It wasn’t too long ago that the story of a Montana woman who killed and skinned a husky dog, thinking it was a wolf, was making the headlines and stirring the emotions of hunters and animal rights activists alike. Well, it’s now happening again.
Reports say that Michael Konschak, 61, of Carmel, New York, has been accused of killing two pet German Shepherds while hunting with a crossbow back in November. He then skinned the animals to keep their pelts, according to the arrest warrant application.
Here’s a clip from Episode 3 of The Pinch Point, where Justin Zarr talks on the topic and gives his thoughts on the incident:
Konschak told police he thought the dogs were coyotes. He says that after shooting the first one, the second one began moving aggressively toward him.
An investigation got under way on November 18th when a local animal control officer received reports of two missing dogs. The dogs were both 9-year-old German Shepherds, family pets, that had escaped from the yard through a damaged fence.
The family had been searching for the dogs for weeks, organizing search efforts in the community and through social media. Unfortunately, the response they got was not the news they wanted to hear.
On December 12th, the family received a text with information about the missing dogs, along with photos that revealed their demise.
To make matters worse, Konschak made plans to take them to the taxidermist because of their unique color. His plan was to have his prize “coyotes” tanned and prepared for display. Upon arrival at the taxidermy shop, the taxidermist informed Konschak that he was 98% sure they were not coyotes, but rather German Shepherds. Konschak left the taxidermy shop after the owner told him he was unable to help him with the job.
After being denied taxidermy services, Konschak decided to skin the dogs himself. Konschak later told police he had discarded the pelts because he did not like the way they turned out, but police said they learned he had tossed the pelts after learning that police had launched an investigation into the case.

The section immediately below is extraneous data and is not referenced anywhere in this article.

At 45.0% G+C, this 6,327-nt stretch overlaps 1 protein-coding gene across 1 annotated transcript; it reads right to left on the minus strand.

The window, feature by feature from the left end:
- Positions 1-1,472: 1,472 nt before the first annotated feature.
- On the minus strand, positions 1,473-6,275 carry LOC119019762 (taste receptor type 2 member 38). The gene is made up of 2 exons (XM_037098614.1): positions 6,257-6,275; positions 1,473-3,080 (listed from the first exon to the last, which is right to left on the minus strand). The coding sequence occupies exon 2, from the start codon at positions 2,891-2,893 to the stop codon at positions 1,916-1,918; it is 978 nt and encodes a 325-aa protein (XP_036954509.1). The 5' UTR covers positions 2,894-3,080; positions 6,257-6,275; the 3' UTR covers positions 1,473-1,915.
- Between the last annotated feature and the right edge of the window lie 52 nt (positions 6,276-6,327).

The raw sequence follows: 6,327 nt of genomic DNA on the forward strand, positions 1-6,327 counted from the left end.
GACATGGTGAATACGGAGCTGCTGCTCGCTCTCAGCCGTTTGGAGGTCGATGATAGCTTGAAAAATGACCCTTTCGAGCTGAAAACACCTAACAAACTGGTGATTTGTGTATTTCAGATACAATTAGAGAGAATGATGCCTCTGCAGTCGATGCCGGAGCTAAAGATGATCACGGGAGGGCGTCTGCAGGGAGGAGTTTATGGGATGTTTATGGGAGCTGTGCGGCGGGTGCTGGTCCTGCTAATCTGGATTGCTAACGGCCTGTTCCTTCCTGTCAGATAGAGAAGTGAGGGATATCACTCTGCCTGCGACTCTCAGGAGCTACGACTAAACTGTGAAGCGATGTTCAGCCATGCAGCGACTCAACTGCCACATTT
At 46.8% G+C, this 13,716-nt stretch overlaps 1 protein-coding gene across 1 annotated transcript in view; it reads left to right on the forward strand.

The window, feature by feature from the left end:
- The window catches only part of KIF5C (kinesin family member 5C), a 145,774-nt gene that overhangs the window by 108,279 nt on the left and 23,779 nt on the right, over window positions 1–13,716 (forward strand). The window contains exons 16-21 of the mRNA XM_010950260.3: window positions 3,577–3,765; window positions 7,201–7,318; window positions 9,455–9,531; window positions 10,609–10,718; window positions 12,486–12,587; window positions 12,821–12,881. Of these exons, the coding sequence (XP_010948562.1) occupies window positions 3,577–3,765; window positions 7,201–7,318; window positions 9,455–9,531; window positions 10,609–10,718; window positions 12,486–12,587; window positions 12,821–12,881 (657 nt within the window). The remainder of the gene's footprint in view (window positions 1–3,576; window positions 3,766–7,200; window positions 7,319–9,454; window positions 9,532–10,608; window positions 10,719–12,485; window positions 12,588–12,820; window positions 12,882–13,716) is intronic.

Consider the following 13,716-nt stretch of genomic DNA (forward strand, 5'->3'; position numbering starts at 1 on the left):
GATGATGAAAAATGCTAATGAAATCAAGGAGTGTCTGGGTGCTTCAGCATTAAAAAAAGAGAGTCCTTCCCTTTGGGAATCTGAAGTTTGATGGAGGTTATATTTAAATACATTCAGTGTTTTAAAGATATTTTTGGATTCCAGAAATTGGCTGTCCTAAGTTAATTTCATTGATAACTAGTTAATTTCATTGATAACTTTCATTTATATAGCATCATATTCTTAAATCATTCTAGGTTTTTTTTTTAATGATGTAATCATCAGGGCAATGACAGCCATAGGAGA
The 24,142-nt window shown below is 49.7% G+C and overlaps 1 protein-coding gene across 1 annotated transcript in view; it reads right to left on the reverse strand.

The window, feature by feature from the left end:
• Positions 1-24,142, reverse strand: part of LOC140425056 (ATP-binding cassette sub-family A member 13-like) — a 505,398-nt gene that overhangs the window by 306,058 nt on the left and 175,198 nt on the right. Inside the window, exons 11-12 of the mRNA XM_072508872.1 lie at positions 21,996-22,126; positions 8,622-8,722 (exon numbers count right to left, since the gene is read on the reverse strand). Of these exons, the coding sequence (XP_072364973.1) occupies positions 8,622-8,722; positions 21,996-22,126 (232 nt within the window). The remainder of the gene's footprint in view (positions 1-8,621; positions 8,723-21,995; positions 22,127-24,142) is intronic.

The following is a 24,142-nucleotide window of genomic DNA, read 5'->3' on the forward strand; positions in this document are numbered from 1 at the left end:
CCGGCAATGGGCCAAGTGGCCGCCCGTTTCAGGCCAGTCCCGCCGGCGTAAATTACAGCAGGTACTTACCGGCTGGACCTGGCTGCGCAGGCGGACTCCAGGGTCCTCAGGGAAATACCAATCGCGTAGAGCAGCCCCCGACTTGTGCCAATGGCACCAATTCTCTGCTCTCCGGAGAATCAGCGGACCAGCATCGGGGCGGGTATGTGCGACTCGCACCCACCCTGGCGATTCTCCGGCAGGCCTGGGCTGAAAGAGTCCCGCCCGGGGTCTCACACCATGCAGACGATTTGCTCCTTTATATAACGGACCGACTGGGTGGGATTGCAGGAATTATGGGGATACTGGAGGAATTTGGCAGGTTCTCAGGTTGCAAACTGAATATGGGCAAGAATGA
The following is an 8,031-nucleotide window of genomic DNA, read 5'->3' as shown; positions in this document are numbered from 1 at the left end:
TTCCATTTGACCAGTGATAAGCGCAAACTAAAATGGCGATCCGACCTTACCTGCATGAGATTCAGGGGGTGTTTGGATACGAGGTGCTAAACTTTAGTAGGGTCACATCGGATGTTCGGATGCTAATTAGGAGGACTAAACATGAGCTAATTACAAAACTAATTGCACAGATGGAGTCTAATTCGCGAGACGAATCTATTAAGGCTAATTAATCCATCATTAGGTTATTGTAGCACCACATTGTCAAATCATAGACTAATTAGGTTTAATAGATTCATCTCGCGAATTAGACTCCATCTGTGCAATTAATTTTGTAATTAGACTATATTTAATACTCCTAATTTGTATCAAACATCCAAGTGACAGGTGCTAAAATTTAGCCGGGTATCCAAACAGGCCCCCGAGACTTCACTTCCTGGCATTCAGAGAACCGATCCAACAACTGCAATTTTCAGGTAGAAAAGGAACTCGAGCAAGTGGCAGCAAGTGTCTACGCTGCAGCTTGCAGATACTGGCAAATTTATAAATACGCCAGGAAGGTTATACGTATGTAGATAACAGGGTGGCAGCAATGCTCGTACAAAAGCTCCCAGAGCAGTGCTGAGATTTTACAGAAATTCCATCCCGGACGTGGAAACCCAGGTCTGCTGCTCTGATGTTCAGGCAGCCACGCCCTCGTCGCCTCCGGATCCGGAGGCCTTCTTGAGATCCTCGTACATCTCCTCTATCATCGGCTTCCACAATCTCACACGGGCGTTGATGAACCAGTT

Police said the investigation was turned over to the state Department of Energy and Environmental Protection once they determined that the dogs were reported to have been killed.
In a statement, DEEP said they’ve thoroughly investigated the case, and Konschak was subsequently arrested. Officials said the State’s Attorney’s Office is prosecuting the case.
Konschak has been charged with tampering with evidence, forgery, interfering with a law enforcement officer, and violating wild game hunting regulations. He recently appeared in court where his application for accelerated rehabilitation was denied.
Erin Caviola, one of the owners of the dogs, said Wednesday that they knew Konschak should not be accepted into that program, and it was good news for the family.
“It gave us hope that this man will never hunt again. It gave us hope that his charges would remain public,” she said.
Konschak is scheduled to appear in court again on April 12.